- Is there an audit-proof consent for data processing?

- Has the data protection declaration on the webpage been created in accordance with the law?

- Does the reception always remain manned?

- Is the doctor's practice secured (e.g. locked entrance)?

- Can data on PCs or the telephone system be viewed by third parties?

- Is information exchanged discreetly at reception?

- Can files and notes be viewed by third parties?

- Is there a backup of the personnel files?

- Are the waiting room and treatment room soundproofed?

- Is the telephone exchange verified?

- Are there any data processing agreements with external service providers?

- Is the server room secured?

- Is the practice secured against break-ins?

- Is there an external power supply?

- Are passwords securely assigned and changed?

- Is IT security guaranteed?

- Are there any employee training courses on the subject of data protection?

These questions should be in a data protection compliantn Practice can all be answered with "yes". If this is not the case, please speak to the experts at heyData! How do you lead safely through the data protection jungle!

• The data protection declaration on the homepage

The data protection declaration must be made available on the webpage precisely, transparently and easily accessible. In doing so, all processes in which personal data are processed must be clarified. The name and contact details of the operator and the person responsible must be listed. If appropriate tools are used that process personal data, these must also be listed (social media, web forms, cookies ...) This processing includes information on the purpose of data transmission and the legal basis for data processing.

In addition, the following information should always be included:

- Duration of data storage

- Right to information, correction, deletion, right of withdrawal, restriction of processing

- Right to lodge a complaint with the supervisory authority

- automated decision making

- Regulations for the legal or contractual provision of data

• Transfer of patient data to the health insurance companies

Insurers rely on patient information and store it. This information, in the form of social data, address data, diagnoses and billing, is necessary for medical care, otherwise medical care cannot be guaranteed. For these reasons, data storage is legally permissible.

However, health insurance companies are not excluded from data protection law. The health insurance companies are only allowed to save as much data as they need for their work. In principle, however, patient data must be deleted if it is no longer necessary and there is no reason for further storage.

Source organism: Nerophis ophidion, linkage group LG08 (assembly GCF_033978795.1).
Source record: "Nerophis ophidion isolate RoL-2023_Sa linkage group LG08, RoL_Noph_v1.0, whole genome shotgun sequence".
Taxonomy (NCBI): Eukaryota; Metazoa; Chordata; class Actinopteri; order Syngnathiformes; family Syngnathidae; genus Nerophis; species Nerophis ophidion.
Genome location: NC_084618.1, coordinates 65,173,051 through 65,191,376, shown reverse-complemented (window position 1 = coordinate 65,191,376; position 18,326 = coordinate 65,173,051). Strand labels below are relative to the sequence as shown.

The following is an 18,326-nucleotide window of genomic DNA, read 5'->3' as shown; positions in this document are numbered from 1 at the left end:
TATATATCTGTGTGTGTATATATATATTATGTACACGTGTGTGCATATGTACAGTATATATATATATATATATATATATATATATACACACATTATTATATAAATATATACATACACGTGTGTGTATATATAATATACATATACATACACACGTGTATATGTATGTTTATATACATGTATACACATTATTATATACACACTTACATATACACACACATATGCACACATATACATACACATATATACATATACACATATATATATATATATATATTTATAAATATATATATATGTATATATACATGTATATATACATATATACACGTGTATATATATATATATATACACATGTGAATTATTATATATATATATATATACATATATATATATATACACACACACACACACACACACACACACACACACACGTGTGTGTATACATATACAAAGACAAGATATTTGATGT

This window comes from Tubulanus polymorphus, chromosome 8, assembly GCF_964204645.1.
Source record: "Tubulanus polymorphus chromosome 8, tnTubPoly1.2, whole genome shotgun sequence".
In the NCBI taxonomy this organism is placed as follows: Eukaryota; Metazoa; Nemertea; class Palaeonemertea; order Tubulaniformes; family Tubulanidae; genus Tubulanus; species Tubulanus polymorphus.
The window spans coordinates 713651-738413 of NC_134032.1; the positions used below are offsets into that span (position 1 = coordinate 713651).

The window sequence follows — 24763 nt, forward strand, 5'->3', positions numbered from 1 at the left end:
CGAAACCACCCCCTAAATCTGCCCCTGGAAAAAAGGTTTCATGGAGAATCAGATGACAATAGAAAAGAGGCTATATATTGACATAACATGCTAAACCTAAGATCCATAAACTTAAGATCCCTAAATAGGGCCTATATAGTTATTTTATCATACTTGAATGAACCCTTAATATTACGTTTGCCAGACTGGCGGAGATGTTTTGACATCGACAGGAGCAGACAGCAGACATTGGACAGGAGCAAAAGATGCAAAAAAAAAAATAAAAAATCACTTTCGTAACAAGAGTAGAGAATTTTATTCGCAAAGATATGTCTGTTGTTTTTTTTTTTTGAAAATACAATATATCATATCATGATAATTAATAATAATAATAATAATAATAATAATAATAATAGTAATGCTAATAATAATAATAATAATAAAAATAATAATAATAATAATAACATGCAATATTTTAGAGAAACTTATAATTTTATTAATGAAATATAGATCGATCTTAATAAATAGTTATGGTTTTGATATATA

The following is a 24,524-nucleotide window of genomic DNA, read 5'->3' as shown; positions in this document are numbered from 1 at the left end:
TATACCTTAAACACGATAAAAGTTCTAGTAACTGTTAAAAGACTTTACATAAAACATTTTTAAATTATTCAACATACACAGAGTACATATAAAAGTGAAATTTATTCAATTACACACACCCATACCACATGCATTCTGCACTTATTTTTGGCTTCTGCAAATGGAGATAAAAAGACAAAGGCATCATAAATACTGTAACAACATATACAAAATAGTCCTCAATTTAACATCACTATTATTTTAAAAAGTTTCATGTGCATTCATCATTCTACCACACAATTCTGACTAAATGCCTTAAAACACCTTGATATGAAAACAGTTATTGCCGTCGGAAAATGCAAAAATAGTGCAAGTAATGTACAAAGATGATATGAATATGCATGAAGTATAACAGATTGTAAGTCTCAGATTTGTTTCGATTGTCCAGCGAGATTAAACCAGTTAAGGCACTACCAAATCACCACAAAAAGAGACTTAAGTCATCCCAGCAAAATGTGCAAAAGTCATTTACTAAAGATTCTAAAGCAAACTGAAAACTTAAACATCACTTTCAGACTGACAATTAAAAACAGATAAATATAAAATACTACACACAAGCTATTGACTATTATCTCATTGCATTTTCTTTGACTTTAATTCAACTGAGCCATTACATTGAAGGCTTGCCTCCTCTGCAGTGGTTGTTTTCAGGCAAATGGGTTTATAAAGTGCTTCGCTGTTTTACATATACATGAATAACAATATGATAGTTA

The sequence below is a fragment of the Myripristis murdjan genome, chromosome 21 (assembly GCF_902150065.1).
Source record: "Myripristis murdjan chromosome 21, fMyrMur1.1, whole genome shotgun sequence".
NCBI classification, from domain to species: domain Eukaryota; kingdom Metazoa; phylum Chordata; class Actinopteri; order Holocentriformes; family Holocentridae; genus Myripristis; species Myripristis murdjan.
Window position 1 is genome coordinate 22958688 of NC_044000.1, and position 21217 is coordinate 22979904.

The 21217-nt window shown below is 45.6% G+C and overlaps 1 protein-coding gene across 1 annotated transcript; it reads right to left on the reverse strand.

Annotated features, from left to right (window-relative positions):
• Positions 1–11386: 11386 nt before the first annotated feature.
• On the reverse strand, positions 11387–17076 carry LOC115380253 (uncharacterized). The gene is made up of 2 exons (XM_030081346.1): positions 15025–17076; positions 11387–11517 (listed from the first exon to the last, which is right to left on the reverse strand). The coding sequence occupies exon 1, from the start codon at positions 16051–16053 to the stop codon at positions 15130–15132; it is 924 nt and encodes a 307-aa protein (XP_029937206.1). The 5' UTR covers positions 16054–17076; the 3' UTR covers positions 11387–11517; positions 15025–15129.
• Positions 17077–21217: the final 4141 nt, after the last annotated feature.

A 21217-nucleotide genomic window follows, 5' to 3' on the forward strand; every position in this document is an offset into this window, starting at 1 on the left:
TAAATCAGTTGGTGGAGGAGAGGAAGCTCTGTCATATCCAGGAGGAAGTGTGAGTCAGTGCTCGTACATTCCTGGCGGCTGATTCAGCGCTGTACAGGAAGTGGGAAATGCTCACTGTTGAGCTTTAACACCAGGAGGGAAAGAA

Do you have any further questions about data protection in the health professions or within medical practices? heyData is happy to be your partner. Contact us - we will help you!

Decide on heyData and benefit from your personal and professional contact, who is the Data protection compliance at all levels and at the highest level.

FAQ

Do I need a data protection officer?
What are personal data?
How does heyData work?
How long is the contract term?
What is done in the data protection audit?
Do I need a data protection officer?

If you and your company meet one or more of the following criteria, then YES:
- Your company employs more than 20 people
- The employees regularly process automated data
- Special categories of personal data are processed in the company, such as ethnic origin, political opinion, religious conviction, health, the person's sex life
- Business-related personal data is transmitted, collected, processed or used and this represents a core activity of the company (this is the case with almost all companies that are related to personnel, e.g. software, recruiting, headhunting, consulting, etc.) 

What are personal data?

According to the GDPR, personal data is all information that relates to an identifiable or identified natural person. The persons concerned can be identified if they can be identified directly or indirectly, in particular by means of assignment to an identifier such as a name, an identification number, a location or other features. In practice, this includes all data that can be assigned to a person in any way. Examples of this are telephone numbers, ID numbers, account details, license plates, customer numbers, e-mail addresses or postal addresses.